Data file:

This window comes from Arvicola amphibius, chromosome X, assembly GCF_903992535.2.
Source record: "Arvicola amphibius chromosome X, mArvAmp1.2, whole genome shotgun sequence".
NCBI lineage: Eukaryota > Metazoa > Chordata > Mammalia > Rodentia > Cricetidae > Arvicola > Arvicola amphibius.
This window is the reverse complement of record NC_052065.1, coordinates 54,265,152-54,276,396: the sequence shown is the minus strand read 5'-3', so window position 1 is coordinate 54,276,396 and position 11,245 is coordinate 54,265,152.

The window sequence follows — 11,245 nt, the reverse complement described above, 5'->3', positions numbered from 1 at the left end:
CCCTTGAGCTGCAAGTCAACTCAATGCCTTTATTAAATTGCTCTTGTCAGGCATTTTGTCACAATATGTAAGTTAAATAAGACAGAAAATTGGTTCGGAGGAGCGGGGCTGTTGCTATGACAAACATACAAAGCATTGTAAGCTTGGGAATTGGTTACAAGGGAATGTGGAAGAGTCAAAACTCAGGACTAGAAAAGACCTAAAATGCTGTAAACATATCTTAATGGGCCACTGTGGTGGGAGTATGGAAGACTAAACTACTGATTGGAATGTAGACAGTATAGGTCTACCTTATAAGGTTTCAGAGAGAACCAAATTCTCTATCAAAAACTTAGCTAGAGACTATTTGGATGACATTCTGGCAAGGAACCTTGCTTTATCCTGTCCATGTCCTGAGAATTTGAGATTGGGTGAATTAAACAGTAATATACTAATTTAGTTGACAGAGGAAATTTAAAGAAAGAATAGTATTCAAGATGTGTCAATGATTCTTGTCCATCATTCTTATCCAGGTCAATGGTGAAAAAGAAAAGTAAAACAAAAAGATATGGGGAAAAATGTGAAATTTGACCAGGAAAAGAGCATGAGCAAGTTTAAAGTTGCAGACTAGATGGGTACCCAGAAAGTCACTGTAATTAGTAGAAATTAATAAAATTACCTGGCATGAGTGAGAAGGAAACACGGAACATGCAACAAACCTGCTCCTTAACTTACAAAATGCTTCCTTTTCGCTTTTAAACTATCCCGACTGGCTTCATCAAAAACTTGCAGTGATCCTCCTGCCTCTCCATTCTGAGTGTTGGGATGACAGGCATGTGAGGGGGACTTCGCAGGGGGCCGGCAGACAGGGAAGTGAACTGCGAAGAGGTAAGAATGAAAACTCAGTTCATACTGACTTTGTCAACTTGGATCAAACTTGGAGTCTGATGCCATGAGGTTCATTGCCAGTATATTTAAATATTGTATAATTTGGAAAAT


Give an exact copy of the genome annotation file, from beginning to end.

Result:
This window comes from Arvicola amphibius, chromosome X, assembly GCF_903992535.2.
Source record: "Arvicola amphibius chromosome X, mArvAmp1.2, whole genome shotgun sequence".
NCBI lineage: Eukaryota > Metazoa > Chordata > Mammalia > Rodentia > Cricetidae > Arvicola > Arvicola amphibius.
This window is the reverse complement of record NC_052065.1, coordinates 54,265,152-54,276,396: the sequence shown is the minus strand read 5'-3', so window position 1 is coordinate 54,276,396 and position 11,245 is coordinate 54,265,152.

The window sequence follows — 11,245 nt, the reverse complement described above, 5'->3', positions numbered from 1 at the left end:
CCCTTGAGCTGCAAGTCAACTCAATGCCTTTATTAAATTGCTCTTGTCAGGCATTTTGTCACAATATGTAAGTTAAATAAGACAGAAAATTGGTTCGGAGGAGCGGGGCTGTTGCTATGACAAACATACAAAGCATTGTAAGCTTGGGAATTGGTTACAAGGGAATGTGGAAGAGTCAAAACTCAGGACTAGAAAAGACCTAAAATGCTGTAAACATATCTTAATGGGCCACTGTGGTGGGAGTATGGAAGACTAAACTACTGATTGGAATGTAGACAGTATAGGTCTACCTTATAAGGTTTCAGAGAGAACCAAATTCTCTATCAAAAACTTAGCTAGAGACTATTTGGATGACATTCTGGCAAGGAACCTTGCTTTATCCTGTCCATGTCCTGAGAATTTGAGATTGGGTGAATTAAACAGTAATATACTAATTTAGTTGACAGAGGAAATTTAAAGAAAGAATAGTATTCAAGATGTGTCAATGATTCTTGTCCATCATTCTTATCCAGGTCAATGGTGAAAAAGAAAAGTAAAACAAAAAGATATGGGGAAAAATGTGAAATTTGACCAGGAAAAGAGCATGAGCAAGTTTAAAGTTGCAGACTAGATGGGTACCCAGAAAGTCACTGTAATTAGTAGAAATTAATAAAATTACCTGGCATGAGTGAGAAGGAAACACGGAACATGCAACAAACCTGCTCCTTAACTTACAAAATGCTTCCTTTTCGCTTTTAAACTATCCCGACTGGCTTCATCAAAAACTTGCAGTGATCCTCCTGCCTCTCCATTCTGAGTGTTGGGATGACAGGCATGTGAGGGGGACTTCGCAGGGGGCCGGCAGACAGGGAAGTGAACTGCGAAGAGGTAAGAATGAAAACTCAGTTCATACTGACTTTGTCAACTTGGATCAAACTTGGAGTCTGATGCCATGAGGTTCATTGCCAGTATATTTAAATATTGTATAATTTGGAAAAT